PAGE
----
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Fiona Strengthens to Cat 3, May Get Even Stronger; Today, Deadline for Trump Team's Response to DOJ Request to Keep Reviewing Seized Docs; Texas Sheriff Launching Probe of Migrant Flights to Martha's Vineyard. Aired 10-10:30a ET

Aired September 20, 2022 - 10:00   ET




JIM SCIUTTO, CNN ANCHOR: A very good Tuesday morning to you. I'm Jim Sciutto.


Right now, Hurricane Fiona strengthening as it sets its sights on another batch of islands. But as the category 3 storm moves past Puerto Rico and the Dominican Republic, the damage it has left is devastating. Look at those images. In Puerto Rico, at least two people are dead this morning after most of the power on the island is out. It could be days before it is restored.


EDWARD CORDOVELLI, RESIDENT: We're looking for gasoline, water, ice, all of the supplies necessary for getting through this. We were hoping it wouldn't be so big. But, well, it was bigger than we expected and you have to make do with what you have.


SCIUTTO: They've been through this before. Rescuers have saved more than a thousand people from the floodwaters. As much as 30 inches of rain fell on the island. That is like two-and-a-half feet. Rescue efforts are still ongoing as crews try to get to people in more hard to reach areas. All this comes five years, if you could believe it, to the day after Hurricane Maria made landfall on the U.S. island. Many people who lived through that catastrophe fear the fallout and the aftermath from Fiona could be worse.

Now, Turks and Caicos, possibly next in the storm's path, the first major hurricane of the year expected to become a category 4 by tomorrow.

HARLOW: Let's bring in our CNN Meteorologist Chad Myers. Chad, where is the -- well, we see where the storm is headed but what is it bringing? How bad?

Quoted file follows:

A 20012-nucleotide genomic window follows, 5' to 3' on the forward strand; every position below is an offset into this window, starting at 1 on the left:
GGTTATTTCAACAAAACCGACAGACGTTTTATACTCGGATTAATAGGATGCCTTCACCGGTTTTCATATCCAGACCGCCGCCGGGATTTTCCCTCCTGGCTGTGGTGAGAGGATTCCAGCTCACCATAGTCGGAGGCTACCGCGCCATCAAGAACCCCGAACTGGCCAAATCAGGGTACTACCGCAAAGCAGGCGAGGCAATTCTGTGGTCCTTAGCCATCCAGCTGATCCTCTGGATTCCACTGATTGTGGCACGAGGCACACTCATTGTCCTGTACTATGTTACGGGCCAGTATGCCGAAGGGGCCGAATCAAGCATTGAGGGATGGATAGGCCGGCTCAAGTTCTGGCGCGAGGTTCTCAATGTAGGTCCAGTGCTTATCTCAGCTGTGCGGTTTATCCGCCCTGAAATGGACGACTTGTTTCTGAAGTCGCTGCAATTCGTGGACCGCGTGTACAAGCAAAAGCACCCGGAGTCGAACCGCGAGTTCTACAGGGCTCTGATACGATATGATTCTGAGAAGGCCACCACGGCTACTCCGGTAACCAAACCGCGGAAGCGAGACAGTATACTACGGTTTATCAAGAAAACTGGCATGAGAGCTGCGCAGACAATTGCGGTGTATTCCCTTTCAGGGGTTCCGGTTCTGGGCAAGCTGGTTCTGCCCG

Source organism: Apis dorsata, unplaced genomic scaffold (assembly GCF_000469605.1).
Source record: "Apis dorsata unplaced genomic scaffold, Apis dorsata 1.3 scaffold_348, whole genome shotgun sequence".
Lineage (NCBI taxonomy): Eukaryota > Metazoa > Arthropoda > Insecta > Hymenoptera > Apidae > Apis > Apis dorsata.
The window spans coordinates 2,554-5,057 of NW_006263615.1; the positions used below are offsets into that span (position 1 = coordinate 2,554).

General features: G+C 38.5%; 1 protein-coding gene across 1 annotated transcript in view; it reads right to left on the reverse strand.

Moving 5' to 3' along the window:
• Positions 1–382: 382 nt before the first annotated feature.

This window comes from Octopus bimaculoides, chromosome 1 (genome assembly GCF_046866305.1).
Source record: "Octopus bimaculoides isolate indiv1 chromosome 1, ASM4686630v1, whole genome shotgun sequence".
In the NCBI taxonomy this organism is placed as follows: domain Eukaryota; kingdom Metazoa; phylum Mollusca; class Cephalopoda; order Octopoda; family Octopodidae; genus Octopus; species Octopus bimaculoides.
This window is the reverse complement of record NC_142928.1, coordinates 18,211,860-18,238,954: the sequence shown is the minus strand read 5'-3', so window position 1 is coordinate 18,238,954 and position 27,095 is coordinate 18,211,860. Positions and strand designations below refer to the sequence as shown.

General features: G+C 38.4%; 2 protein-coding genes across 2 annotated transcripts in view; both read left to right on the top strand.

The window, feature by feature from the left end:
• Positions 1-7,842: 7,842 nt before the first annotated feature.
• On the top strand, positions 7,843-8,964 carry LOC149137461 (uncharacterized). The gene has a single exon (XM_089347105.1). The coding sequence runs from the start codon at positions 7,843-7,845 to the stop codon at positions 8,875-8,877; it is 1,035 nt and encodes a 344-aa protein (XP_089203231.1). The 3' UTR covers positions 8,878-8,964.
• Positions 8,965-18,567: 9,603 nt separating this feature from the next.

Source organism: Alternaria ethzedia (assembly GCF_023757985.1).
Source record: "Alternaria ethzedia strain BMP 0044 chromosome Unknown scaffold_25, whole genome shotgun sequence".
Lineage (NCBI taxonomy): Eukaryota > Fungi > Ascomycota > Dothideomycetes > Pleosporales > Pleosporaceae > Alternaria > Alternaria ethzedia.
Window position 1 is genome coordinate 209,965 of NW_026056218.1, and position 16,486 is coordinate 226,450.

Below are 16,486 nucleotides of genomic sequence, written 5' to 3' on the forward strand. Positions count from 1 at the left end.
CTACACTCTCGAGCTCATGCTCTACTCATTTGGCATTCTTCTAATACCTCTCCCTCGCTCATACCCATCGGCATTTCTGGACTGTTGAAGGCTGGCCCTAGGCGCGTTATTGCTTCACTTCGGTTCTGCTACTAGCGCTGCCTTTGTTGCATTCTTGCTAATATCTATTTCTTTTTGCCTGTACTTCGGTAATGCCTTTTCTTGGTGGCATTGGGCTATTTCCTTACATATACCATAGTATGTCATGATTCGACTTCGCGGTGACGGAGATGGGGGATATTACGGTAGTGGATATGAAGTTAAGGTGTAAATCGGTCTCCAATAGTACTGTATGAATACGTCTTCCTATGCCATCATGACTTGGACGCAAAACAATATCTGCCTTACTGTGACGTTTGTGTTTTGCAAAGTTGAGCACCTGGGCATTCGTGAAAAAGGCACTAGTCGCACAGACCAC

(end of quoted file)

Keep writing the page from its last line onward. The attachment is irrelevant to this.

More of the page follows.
CHAD MYERS, CNN METEOROLOGIST: Well, it just really went right over Grand Turk. Now, that is not Grace Bay and Providenciales, as you would know. That is the next kind of set of islands over. But we do know that there has already been damage on South Caicos and also East Caicos.

I've been watching some videos out of the some resorts along Grace Bay, and so far so good, they're really getting winds of 50 to 60. They can handle that, even the hurricane hunter in it right now finding wind speeds of about 103 to 115. I know that's not that big of a difference but maybe it means roof or no roof left.

So, we are going to see this continue to gather strength, 140-mile- per-hour storm by tomorrow and we're still going to see some rain showers across parts of Puerto Rico.

The problem with this storm is that it was moving at eight miles per hour. And that is how you got so much flooding. That is how you got 32 inches of rain in Ponce. That is the bottom 10 percent of how fast storms should be moving away. It just didn't want to move away. It just continues to want to rain.

A little bit of rain today, maybe an inch or two, but this has now moved away from Puerto Rico, even really moving away from the Dominican Republic. Not seeing a lot of rain on the south side of the D.R. But there is the storm right now, not seeing a really defined eye, and that is good. That means it is not gaining rapid intensification.